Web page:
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Saturday, August 27, 2016

Burkini - 'To cover up or Not to cover up?' Vit D deficiency in covered up individuals higher than uncovered


From Will at THE OTHER NEWS:

Burkini - 'To cover up or Not to cover up?' Vit D deficiency in covered up individuals higher than uncovered. (MFS).

As a Canadian i remember the hype a number of years ago about Canadians having low levels of Vit D in our system.

According to Stats Canada:






Vitamin D plays an important role in bone growth and maintenance because it helps the body absorb calcium and phosphorus.1,2

In children, low levels of vitamin D can cause rickets, a condition characterized by soft bones and skeletal deformities. 
In adults, low levels of vitamin D can lead to osteoporosis (decreased bone mass) which is especially true for women, which also increases the risk of fractures. 
Some research suggests that adequate vitamin D may have benefits, such as lowering the risk of breast and colorectal cancer3,4, cardiovascular disease in men5, and multiple sclerosis. However, the research supporting the benefits of vitamin D, other than for bone health, is still inconclusive.

Vitamin D is unique because it can be made by the body through exposure to sunlight while most vitamins need to be ingested. That is why it is commonly known as the 'sunshine vitamin.' The body's ability to produce vitamin D is affected by factors such as latitude (distance from the sun), season, time of day, cloud cover, smog, clothing coverage, and sunscreen use.

Skin pigmentation is also linked to vitamin D levels. Melanin in the skin evolved as an effective natural sunscreen. Those with darker skin pigment, or more melanin, have more difficulty producing vitamin D from the sun.

The body's ability to produce vitamin D from the sun also declines with age. For example, a person aged 70 makes, on average, 25% of the vitamin D that a 20-year-old makes when exposed to the same amount of sunlight.

The most comprehensive survey ever undertaken on vitamin D in Canadians has found widespread deficiencies of the sunshine vitamin, which is being promoted for everything from the prevention of cancer to reducing heart attack risk. 

The survey, conducted by Statistics Canada, found that two-thirds of the population has vitamin D levels below the amounts research is associating with reduced risk of chronic diseases such as cancer, while one in 10, or more than three million people, have such low readings that they don’t have enough for good bone health. About 4 per cent have so little that they’re at risk for rickets, a debilitating childhood bone disease.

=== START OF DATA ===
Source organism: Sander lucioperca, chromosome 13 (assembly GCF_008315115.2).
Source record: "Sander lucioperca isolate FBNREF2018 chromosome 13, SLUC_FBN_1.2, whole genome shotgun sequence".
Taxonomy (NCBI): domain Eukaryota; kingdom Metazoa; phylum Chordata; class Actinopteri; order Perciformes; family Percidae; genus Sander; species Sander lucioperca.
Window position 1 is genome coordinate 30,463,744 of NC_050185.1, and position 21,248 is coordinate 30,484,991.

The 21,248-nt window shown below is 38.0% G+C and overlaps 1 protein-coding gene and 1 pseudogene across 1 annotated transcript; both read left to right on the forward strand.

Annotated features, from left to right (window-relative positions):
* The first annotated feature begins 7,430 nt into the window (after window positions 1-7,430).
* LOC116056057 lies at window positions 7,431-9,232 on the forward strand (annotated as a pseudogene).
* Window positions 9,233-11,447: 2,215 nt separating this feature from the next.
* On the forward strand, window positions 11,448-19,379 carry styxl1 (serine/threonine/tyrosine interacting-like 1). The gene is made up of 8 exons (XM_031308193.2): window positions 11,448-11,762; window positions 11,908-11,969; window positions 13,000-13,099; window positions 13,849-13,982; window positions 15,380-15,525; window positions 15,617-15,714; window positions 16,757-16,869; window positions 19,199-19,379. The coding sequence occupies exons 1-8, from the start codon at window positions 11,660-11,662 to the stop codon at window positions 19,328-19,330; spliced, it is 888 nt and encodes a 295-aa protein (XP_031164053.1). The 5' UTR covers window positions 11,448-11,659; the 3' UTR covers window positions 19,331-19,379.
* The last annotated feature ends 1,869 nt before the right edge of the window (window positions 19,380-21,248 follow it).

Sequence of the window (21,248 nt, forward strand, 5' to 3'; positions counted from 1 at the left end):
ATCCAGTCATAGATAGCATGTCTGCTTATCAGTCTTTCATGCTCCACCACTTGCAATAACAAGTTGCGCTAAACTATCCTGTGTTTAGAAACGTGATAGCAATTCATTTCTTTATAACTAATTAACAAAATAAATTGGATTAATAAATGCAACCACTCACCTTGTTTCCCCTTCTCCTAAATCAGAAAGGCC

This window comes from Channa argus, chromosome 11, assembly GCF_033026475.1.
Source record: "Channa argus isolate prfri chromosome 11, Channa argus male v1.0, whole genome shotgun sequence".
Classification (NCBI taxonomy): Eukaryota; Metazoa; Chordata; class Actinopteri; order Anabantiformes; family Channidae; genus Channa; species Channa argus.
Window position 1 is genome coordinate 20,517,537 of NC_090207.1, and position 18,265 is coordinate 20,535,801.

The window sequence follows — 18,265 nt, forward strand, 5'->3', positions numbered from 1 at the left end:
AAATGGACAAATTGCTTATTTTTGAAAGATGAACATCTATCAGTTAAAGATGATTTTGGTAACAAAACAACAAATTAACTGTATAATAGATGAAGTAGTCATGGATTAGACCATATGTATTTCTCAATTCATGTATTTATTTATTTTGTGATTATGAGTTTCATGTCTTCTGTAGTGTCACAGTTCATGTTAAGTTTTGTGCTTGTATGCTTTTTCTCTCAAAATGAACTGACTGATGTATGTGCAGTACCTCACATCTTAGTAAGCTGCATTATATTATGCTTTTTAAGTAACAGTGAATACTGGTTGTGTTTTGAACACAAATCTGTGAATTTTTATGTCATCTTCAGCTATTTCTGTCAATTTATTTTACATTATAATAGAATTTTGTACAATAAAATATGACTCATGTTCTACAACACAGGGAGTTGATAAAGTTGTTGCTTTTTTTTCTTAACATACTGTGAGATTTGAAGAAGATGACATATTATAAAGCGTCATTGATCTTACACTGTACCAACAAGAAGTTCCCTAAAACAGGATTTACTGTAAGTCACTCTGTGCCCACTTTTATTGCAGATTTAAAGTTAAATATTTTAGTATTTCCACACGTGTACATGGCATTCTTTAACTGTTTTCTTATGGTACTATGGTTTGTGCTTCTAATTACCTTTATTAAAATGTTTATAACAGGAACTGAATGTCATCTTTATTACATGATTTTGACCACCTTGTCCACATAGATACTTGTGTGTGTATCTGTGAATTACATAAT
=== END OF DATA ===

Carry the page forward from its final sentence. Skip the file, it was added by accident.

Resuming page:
Statscan also found a huge vitamin D disparity among Canadians based on racial origin, with whites having substantially higher concentrations than the prevailing levels in the country’s growing non-white population. Whites had an average of nearly 40 per cent more of the nutrient than non-whites. 

It termed low levels of the vitamin a “worldwide problem,” and said most Canadians don’t have concentrations at “the level proposed for optimal health.”

2. So is covering up with a Burkini a wise idea? 

Scientific study in Turkey: Clothing preference affects vitamin D status of young women.

Vitamin D deficiency is associated with several chronic diseases, which include cardiovascular, autoimmune diseases, and cancer.

Several factors such as exposure to sunlight, skin color, dietary habits, and cultural factors affect serum vitamin D levels.

We hypothesized that serum vitamin D levels in young women are associated with clothing styles and investigated this via a cross-sectional study that included 100 female students at Istanbul Medipol University.

Our study used a questionnaire in order to collect demographic information. Serum calcium, 25-hydroxyvitamin D, alkaline phosphatase, and parathyroid hormone levels were determined via standard laboratory tests. We deployed bioelectrical impedance analysis to measure body composition, and we then determined the body mass index (BMI), waist circumference, and total body fat values. The mean age was 20.9 ± 2.1 years.

Subjects' data were divided into 2 groups based on their clothing styles: covered (Muslim style clothing) and uncovered.

Muslim style clothing, which covers the whole body but leaves the face and hands exposed, was worn by 40.0% of the undergraduate students. 
The mean BMI (in kilograms per meter squared) of the subjects was 23.0 ± 3.6. The BMI value for the covered students was 24.0 ± 4.0, and that for the uncovered students was 22.3 ± 3.1. Of the subjects, 28.0% had a BMI of at least 25 kg/m(2) (overweight). Serum 25-hydroxyvitamin D (in nanograms per milliliter), parathyroid hormone (in picograms per milliliter), alkaline phosphatase (in units per liter), and calcium levels (in milligrams per deciliter) were 21.1 ± 6.7, 27.5 ± 9.2, 65.9 ± 10.9, and 9.0 ± 0.2 for covered students, respectively, and 29.7 ± 3.1, 24.3 ± 6.1, 62.8 ± 13.2, and 9.0 ± 0.4, respectively, for uncovered students. 
The prevalence of vitamin D deficiencies was 55.0% for covered and 20.0% for uncovered students. 
The vitamin D status was found to be statistically significant and had a negative correlation with the duration of Islamic dressing (P < .05, r = -0.334). 
We concluded that the vitamin D levels of young women are associated with clothing style, and the age at which a female begins wearing Muslim style clothing is related.

Hmmmm........So ladies go ahead coverup but don't complain about Osteoporosis, Cancer, Cardio vascular problems....etc, the choice is yours! 
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